In South Africa, Citizen’s Trust in President, Political Institutions Drops Sharply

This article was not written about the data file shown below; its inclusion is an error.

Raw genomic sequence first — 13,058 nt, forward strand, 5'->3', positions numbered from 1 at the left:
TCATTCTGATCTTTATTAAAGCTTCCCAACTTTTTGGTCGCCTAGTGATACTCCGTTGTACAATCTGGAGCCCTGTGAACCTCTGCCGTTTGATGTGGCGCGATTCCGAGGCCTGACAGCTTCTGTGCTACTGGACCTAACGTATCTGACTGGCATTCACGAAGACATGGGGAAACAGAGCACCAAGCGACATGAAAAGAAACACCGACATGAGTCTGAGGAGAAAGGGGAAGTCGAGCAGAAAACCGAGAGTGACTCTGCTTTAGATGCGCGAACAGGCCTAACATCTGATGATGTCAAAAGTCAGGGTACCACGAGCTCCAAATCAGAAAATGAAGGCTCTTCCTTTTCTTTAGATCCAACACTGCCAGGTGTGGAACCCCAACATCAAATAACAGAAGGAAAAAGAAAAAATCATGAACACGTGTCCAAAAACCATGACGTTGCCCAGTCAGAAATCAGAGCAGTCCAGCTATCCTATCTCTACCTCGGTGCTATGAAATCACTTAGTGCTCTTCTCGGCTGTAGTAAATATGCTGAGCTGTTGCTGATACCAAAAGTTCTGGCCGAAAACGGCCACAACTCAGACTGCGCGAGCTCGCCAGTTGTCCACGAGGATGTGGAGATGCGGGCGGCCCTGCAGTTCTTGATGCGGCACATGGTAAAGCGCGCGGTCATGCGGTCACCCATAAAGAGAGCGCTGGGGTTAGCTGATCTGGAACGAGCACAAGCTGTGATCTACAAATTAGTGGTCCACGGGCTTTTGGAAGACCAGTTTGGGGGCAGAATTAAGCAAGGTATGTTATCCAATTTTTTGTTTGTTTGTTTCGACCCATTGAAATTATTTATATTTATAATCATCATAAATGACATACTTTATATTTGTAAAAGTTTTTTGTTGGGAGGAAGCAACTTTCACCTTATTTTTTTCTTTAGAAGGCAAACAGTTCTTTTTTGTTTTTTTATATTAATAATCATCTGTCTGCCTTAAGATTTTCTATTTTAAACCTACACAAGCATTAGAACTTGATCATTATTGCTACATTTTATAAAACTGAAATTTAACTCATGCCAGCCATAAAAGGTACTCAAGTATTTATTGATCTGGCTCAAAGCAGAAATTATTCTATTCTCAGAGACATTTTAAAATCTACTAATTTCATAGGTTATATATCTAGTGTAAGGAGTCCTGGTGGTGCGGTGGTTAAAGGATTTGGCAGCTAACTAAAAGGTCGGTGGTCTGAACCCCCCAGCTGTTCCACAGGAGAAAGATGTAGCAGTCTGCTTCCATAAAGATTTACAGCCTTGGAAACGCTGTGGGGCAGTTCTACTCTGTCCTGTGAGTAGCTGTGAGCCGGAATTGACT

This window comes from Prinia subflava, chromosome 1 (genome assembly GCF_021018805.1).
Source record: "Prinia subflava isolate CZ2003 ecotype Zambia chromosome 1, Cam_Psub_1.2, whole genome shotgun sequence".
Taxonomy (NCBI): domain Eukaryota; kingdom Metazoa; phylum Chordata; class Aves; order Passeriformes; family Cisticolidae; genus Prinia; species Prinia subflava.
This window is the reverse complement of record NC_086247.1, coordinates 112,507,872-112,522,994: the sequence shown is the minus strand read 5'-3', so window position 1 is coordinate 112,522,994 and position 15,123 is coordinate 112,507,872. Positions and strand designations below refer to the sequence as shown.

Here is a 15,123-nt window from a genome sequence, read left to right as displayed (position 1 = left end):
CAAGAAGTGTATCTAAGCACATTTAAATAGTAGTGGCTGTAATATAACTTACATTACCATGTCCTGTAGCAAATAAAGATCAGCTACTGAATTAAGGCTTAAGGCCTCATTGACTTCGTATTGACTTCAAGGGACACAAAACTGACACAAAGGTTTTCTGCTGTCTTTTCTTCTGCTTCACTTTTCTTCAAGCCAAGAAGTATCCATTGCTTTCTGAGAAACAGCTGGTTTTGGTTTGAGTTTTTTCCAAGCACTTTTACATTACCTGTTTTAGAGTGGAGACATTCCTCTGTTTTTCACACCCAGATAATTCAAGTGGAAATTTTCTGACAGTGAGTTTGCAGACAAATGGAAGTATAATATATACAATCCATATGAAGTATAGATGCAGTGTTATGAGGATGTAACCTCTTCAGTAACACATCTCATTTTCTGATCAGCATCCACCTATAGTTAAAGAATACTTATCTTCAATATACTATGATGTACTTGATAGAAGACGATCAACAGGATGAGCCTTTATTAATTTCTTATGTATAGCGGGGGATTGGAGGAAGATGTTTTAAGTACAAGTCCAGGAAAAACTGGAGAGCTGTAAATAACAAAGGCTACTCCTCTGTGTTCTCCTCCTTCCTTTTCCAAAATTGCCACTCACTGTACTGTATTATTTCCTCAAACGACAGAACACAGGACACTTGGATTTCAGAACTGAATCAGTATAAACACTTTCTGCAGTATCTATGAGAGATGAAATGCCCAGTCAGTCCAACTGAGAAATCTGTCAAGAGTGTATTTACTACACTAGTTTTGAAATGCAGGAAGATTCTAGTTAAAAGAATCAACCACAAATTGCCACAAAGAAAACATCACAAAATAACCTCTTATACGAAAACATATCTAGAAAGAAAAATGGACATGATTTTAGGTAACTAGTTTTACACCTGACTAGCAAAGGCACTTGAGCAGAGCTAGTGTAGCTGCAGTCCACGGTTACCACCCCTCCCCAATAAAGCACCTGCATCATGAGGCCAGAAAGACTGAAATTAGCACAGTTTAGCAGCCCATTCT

“In assessing the health of democracies, it is impossible to ignore the concept of citizen trust in public institutions. Trust is a cornerstone of democratic legitimacy, triggering citizens’ willingness to contribute to a strong and robust democracy: Citizens who trust their government are more willing to listen and render support to government policies aimed at improving the country. In South Africa, where economic difficulties and the Nkandla corruption case were making headlines at the time of the latest Afrobarometer survey in August-September 2015, both performance and perceived corruption could be contributory factors to a dramatic drop in public trust. Survey findings show that citizens’ trust in the president has dropped by almost half since 2011, from 62% to 34%, its second-lowest level since the first survey in 2000. Trust in members of Parliament (MPs), provincial premiers, local government councils, the ruling party, and opposition parties has also declined dramatically, making political leaders the least-trusted public officials in the country. Trust in the president is lowest of all 18 institutions and leaders that the survey asked about.”